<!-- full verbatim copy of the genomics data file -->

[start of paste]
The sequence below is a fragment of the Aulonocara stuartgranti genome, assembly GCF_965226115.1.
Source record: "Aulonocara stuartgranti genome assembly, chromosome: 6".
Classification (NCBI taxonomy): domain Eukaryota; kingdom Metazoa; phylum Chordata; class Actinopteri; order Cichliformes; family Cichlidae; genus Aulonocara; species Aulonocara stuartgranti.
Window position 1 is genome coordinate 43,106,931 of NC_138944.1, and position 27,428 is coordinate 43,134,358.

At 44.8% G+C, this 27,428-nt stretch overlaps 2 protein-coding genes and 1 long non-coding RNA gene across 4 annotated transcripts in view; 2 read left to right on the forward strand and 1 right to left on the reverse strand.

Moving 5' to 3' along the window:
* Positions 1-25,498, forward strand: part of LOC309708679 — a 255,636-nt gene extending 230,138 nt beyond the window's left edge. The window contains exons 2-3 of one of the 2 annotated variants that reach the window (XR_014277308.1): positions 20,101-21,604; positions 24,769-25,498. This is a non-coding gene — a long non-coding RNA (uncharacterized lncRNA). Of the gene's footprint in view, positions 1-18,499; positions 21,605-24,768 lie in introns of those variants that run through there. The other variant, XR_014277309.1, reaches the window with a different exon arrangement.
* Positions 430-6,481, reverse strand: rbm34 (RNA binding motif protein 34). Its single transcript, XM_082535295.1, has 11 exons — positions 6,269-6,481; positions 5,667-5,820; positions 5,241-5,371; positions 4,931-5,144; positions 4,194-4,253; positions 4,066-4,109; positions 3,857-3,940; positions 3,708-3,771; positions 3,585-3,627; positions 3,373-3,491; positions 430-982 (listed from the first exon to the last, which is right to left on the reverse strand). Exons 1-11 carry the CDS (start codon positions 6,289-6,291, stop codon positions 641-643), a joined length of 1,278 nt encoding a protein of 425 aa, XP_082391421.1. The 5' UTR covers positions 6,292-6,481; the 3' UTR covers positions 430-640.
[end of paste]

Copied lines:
The sequence below is a fragment of the Aulonocara stuartgranti genome, assembly GCF_965226115.1.
Source record: "Aulonocara stuartgranti genome assembly, chromosome: 6".
Classification (NCBI taxonomy): domain Eukaryota; kingdom Metazoa; phylum Chordata; class Actinopteri; order Cichliformes; family Cichlidae; genus Aulonocara; species Aulonocara stuartgranti.
Window position 1 is genome coordinate 43,106,931 of NC_138944.1, and position 27,428 is coordinate 43,134,358.

At 44.8% G+C, this 27,428-nt stretch overlaps 2 protein-coding genes and 1 long non-coding RNA gene across 4 annotated transcripts in view; 2 read left to right on the forward strand and 1 right to left on the reverse strand.

Moving 5' to 3' along the window:
* Positions 1-25,498, forward strand: part of LOC309708679 — a 255,636-nt gene extending 230,138 nt beyond the window's left edge. The window contains exons 2-3 of one of the 2 annotated variants that reach the window (XR_014277308.1): positions 20,101-21,604; positions 24,769-25,498. This is a non-coding gene — a long non-coding RNA (uncharacterized lncRNA). Of the gene's footprint in view, positions 1-18,499; positions 21,605-24,768 lie in introns of those variants that run through there. The other variant, XR_014277309.1, reaches the window with a different exon arrangement.
* Positions 430-6,481, reverse strand: rbm34 (RNA binding motif protein 34). Its single transcript, XM_082535295.1, has 11 exons — positions 6,269-6,481; positions 5,667-5,820; positions 5,241-5,371; positions 4,931-5,144; positions 4,194-4,253; positions 4,066-4,109; positions 3,857-3,940; positions 3,708-3,771; positions 3,585-3,627; positions 3,373-3,491; positions 430-982 (listed from the first exon to the last, which is right to left on the reverse strand). Exons 1-11 carry the CDS (start codon positions 6,289-6,291, stop codon positions 641-643), a joined length of 1,278 nt encoding a protein of 425 aa, XP_082391421.1. The 5' UTR covers positions 6,292-6,481; the 3' UTR covers positions 430-640.